in 1632 three acres had been then recently improved from the 
Moss in Wickleswick, which formed a continuation of Trafford 
Moss, that sixty acres of waste or moss bounded Wickleswick 
Hall on one side and adjoined Wickleswick Moss on the other, 
while amongst the fields named were the Pitt field, the Higher 
and Low Marled Earth, 1 and the Little and Great Burnd field, 
the Birchen Bank, the Birchen Holt (wood). 

1 Mr. Higson, in his History of Droylsden, p. 73, says : Marl was generally ap- 
plied to land at the back end of the year, at the rate of from five to eight cubic rods 
per acre, and was spread by the unloader, generally designated "Old Crow" or 
" Lord Crow," who cast it in spadefuls from the cart. After proper subjection to the 

44 History of the Ancient Chapel of Stretford. 

Besides the Trafford Moss near Trafford Hall there was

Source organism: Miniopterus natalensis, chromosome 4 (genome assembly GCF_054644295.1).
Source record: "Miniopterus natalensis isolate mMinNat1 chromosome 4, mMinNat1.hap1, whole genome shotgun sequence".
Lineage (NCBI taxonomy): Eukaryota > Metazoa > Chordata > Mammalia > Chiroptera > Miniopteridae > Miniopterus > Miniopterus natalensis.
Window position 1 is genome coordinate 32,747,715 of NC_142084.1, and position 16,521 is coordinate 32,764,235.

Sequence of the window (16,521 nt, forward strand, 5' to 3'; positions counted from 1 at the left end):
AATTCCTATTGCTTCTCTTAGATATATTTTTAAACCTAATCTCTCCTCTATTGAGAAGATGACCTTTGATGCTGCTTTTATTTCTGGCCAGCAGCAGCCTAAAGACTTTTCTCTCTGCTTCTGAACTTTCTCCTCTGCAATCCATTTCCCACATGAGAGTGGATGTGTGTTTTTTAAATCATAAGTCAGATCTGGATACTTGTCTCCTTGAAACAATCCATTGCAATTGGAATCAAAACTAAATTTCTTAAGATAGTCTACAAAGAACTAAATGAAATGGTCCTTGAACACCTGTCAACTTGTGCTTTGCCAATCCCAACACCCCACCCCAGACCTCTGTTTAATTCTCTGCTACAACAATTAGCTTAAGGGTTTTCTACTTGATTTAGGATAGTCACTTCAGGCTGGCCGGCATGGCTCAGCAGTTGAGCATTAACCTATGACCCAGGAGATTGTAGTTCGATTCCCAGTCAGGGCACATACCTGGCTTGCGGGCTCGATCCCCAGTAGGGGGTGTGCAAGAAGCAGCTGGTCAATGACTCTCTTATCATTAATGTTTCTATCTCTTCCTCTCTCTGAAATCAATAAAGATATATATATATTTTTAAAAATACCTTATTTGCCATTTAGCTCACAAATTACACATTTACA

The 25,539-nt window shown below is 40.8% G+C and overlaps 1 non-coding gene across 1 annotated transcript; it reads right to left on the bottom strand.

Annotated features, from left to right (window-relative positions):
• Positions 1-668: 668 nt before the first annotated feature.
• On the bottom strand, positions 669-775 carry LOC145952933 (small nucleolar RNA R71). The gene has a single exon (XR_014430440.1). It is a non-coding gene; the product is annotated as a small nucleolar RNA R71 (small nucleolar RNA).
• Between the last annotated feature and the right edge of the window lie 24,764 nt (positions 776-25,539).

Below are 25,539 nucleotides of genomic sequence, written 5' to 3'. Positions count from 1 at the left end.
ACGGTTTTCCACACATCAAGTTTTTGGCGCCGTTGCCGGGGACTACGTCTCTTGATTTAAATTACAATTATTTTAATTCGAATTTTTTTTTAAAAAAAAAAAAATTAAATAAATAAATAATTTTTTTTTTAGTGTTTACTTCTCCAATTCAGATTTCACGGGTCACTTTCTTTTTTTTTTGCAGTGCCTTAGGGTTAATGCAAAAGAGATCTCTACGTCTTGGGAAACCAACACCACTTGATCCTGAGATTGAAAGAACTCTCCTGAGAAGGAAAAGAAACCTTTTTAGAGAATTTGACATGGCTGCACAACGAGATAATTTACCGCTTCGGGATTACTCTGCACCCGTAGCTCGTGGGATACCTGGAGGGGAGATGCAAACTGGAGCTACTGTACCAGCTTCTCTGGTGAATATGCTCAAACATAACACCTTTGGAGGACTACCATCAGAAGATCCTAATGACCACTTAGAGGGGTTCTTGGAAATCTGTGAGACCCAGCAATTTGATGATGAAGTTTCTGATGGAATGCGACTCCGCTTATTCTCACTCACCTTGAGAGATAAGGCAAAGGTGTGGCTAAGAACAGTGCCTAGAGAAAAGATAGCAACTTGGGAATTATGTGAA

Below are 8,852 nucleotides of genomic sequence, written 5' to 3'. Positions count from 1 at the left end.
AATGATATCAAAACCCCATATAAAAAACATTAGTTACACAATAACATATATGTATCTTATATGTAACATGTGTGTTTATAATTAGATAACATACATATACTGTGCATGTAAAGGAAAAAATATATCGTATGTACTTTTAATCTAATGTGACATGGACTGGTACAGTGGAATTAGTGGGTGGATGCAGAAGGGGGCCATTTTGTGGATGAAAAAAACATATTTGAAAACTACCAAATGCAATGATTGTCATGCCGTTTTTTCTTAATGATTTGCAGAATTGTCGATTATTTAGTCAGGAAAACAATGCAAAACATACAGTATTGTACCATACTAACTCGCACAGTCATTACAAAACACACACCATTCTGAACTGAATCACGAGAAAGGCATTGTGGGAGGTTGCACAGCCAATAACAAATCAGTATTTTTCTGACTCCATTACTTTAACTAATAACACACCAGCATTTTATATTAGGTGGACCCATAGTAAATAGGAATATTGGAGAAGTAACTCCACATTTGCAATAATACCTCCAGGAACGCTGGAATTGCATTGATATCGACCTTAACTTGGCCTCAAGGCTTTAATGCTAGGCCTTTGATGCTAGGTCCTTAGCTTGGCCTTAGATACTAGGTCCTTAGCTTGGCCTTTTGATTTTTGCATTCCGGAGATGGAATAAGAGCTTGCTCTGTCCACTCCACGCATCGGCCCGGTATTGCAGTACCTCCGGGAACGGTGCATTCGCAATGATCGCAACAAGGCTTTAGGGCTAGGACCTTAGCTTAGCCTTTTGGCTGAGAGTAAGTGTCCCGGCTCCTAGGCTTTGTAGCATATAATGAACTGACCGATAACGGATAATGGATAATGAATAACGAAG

formerly another Trafford Moss near Chorlton, but the exact 
position is not now known. It is just possible, but hardly pro- 
bable, that it was another name for Turvemoss, off Edge Lane, 
but in that position Stretford Moss would be more likely to 
have been the name. It was more probably somewhere in the 
neighbourhood of Firs Farm, between that farm and Longford 

" falling " processes of frost and rain, the mineral was ploughed into the earth. When 
the last spring corn had been sown, the festival of "marl shutting" or "marl guising" 
was annually celebrated. The marl, which contains carbonate of lime, was a cheap 
substitute for lime, which was very expensive, having to be fetched by pack horses 
from a distance. Most of the old pitsteads yet extant in the fields have been quarries 
whence marl has been obtained. In marling, the "gaffer" of the pit, who controlled 
the falls and excavations, was called " My Lord." Passers by were solicited to con- 
tribute to the "marl shutting," or feast, at the conclusion of their labours, and if an 
individual only gave a sixpence it was vauntingly proclaimed, accompanied by beating 
the drum, purposely kept at the pit, that "Mr. George Green, Esquire, had given 'a 
largesse of silver,' or ' a part of a thousand pounds.'" Harvest Homes were there 
termed " kurn shuttins " (corn quittings, or clearances), following the conclusion of